How does an architecture firm become its own client? For interdisciplinary design studio Perkins and Will, the relocation of their Toronto office in 2018 presented a challenge – and a rare opportunity – to craft a bespoke new workplace.
The firm’s former home was an adapted warehouse in the city’s west end. It was a trendy space, but one too far removed from the heart of Toronto’s downtown design community. While a central workplace would allow more members of the team to walk or bike to work, the city’s historically low downtown vacancy rate made finding a new office a challenge. Luckily, the firm came across a studio on the 12th floor of a 1960s tower at Yonge and Adelaide in Toronto’s financial district.
With elegantly narrow floor-to-ceiling windows and a waffled ceiling, the bones of the building – designed by Crang and Boake – exude a distinct mid-century charm. However, the new space is some 280 square metres smaller than the growing firm’s old digs. How to fit more people into a smaller office, all while improving workplace wellbeing?
The question spurred a process of reinvention, with Perkins and Will re-thinking the nature of the architectural workspace by mining its own culture. Replicating the relationship between designer and client, the firm gathered feedback on studio-wide aspirations from staff at all levels. According to Andrew Frontini, a principal at Perkins and Will, the process “allowed fresh ideas and perspectives to come into play,” while creating a learning opportunity for the firm’s young designers.
For starters, the team considered employees’ various ways of using space and discovered that (on average) only 63 per cent of workstations at the former office was being occupied at any given time. With site visits, meetings and collaborative sessions accounting for much of the workday, desks sat empty while people more often congregated in casual hubs that were too small to fit them all.
Informed by a better understanding of its evolving work culture, the firm pivoted to an office space defined by unassigned seating and casual communal work zones. With 60 workstations for a team of 90, employees are encouraged to move around. In lieu of repeating rows of desks, the design privileges spaces that are comfortable, communal and collaborative.
The traditional office layout is effectively flipped, putting the back of house front and centre. In lieu of a reception desk, visitors and employees are met with the vibrant and colourful kitchen and “lounge” area – and greeted by the nearest employee. The layout resembles an open-concept living room, a burgundy paisley rug at its centre, with multiple couches and caramel leather swivel chairs. The lounge is a casual and welcoming space – and one that gives employees the freedom to come and go without feeling as though they’re being surveilled.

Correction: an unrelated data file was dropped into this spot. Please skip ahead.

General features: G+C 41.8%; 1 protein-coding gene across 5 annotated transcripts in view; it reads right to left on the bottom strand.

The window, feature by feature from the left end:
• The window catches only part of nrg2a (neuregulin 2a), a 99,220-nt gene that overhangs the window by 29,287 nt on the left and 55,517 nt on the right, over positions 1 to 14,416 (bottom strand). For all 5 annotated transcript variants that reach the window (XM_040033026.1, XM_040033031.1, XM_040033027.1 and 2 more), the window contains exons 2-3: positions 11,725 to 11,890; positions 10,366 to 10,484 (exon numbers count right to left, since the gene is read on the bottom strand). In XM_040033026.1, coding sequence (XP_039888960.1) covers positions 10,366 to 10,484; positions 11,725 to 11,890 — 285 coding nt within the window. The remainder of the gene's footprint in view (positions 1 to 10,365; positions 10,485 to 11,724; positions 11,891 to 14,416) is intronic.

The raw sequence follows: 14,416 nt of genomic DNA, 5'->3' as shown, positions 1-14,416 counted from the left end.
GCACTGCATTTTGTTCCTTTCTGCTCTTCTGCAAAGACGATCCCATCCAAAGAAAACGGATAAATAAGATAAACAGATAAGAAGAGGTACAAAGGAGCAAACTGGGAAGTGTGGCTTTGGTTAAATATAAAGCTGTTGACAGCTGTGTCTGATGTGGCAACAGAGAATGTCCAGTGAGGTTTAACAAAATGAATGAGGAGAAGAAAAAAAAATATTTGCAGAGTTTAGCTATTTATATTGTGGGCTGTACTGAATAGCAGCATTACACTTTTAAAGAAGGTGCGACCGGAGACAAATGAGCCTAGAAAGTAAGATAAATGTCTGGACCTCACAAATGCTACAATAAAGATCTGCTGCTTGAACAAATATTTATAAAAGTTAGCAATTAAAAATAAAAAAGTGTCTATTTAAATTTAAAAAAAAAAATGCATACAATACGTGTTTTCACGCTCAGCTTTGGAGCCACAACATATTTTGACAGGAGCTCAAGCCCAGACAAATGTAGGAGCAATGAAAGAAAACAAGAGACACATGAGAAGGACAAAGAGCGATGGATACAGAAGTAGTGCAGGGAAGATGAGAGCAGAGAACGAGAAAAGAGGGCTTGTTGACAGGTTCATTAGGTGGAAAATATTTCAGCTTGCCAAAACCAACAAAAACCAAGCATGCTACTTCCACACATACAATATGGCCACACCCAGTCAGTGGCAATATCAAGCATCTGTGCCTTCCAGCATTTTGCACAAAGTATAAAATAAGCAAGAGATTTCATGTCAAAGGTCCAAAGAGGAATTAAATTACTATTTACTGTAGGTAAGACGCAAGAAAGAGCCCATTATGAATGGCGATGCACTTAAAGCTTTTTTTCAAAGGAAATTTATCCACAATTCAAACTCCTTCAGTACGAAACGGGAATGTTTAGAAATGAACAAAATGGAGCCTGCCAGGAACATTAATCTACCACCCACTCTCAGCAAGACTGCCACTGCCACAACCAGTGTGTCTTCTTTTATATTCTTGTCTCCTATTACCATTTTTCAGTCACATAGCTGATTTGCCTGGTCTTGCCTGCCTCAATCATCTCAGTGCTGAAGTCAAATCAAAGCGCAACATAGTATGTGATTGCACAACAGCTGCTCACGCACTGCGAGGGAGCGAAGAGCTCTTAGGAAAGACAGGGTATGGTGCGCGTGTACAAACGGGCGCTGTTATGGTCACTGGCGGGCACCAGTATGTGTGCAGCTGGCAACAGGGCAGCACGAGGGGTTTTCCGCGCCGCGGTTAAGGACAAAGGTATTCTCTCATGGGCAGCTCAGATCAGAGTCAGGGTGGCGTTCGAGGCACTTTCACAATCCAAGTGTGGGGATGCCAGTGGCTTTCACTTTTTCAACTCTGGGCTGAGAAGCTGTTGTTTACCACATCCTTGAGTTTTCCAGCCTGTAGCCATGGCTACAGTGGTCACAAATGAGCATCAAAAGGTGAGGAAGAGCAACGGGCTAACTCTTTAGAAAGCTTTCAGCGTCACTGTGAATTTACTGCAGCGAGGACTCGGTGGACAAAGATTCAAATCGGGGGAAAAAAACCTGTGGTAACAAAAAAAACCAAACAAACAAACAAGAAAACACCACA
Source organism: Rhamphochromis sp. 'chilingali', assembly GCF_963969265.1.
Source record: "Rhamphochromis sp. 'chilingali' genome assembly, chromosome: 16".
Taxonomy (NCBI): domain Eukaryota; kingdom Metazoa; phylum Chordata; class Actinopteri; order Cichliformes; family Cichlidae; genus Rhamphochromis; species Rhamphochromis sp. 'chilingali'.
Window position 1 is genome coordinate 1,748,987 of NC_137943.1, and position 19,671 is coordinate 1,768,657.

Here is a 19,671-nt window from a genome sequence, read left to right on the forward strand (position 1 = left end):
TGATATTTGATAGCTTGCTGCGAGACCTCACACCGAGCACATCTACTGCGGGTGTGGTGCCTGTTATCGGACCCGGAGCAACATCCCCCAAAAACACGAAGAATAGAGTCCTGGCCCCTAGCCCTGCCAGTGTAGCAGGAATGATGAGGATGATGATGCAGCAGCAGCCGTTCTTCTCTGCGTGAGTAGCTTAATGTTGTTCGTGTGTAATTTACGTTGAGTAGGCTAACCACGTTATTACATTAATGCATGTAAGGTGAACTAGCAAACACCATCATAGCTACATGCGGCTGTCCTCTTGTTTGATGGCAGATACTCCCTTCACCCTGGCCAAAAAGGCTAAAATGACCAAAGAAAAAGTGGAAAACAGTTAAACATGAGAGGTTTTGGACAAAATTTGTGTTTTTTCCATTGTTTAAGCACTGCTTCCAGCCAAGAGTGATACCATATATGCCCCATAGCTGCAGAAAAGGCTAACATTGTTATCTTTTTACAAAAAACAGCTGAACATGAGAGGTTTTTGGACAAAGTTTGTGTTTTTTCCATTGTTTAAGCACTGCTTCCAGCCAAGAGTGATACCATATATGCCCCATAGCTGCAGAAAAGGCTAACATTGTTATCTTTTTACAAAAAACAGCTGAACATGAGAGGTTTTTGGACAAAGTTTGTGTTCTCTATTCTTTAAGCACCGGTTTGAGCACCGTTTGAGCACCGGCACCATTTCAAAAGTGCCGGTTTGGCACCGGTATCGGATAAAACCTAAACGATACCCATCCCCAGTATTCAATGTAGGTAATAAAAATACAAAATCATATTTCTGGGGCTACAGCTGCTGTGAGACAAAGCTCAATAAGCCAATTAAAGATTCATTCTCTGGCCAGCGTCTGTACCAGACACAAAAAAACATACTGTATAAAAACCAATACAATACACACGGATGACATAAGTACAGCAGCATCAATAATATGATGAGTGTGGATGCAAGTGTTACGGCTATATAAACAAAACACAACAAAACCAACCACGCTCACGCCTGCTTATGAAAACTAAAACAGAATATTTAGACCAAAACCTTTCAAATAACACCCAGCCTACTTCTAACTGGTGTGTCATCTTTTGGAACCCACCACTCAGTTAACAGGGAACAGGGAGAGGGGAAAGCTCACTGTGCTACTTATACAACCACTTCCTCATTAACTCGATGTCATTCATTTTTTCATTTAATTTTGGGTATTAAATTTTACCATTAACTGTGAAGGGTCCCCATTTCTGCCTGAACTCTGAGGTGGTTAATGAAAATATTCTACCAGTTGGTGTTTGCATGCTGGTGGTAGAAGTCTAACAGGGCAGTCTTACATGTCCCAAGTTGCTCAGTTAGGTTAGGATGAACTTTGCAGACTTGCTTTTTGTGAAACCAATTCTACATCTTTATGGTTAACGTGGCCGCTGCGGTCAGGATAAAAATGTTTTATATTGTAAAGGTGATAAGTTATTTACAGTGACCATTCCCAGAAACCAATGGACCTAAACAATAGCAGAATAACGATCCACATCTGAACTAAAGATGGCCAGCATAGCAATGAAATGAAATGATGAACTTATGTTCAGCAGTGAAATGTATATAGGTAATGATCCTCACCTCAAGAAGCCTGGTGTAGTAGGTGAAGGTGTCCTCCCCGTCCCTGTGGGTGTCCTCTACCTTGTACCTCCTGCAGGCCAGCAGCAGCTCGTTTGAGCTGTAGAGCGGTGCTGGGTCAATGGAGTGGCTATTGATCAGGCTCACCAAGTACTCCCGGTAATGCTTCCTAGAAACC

Bursts of orange, soft blue and olive green set the ambiance, integrating the marquee lounge with the natural material palette – think: lots of oak – that defines the whole of the office. Communal dining tables and chairs line the space, while the juxtaposition of mid-century contemporary furnishings and rougher elements subtly emphasizes the building’s original features, including the exposed coffered ceiling and industrial piping.
At the end of the lounge, a slender oak conference table is positioned in front of a storage system that supports a large movie screen and a communal pin board where employees display their projects for Friday design reviews. These features highlight the importance of teamwork and social spirit, while the multi-use space also facilitates collaborative work sessions and casual social gatherings.
Plants of all kinds frame the office, making the office feel more breathable, relaxed and calming, while an abundance of natural light adds to the airy and cheerful interior.
Alongside the workstations, a shared material sample library replaces the seldom-used binders that once clogged individual desks with a streamlined, shared resource. The material wall – a handsome oak shelving system – houses notes, drawings, and other design materials used in past and present projects. The system reduces the firm’s carbon footprint and overall waste.
For moments of respite, employees also have the option of private workspaces, enclosed offices and even a wellness room where staff can watch television or nap.
“We wanted to make sure that the end product aligned with our collective values and our culture,” says Frontini. “This meant avoiding a turf war between design leadership and actually stepping back to design the process before we designed the space. We developed a practice vision and set up a process that mirrored the way we engage with our clients when we design for them.”
The results are impressive. Tucked into the city’s soaring skyline, Perkins and Will’s Toronto studio has carved out a refreshing approach to the modern workspace – and a representation of the thoughtful design that clients can expect from the firm.
The interdisciplinary design firm hints at the future of the workspace with a casual and collaborative approach.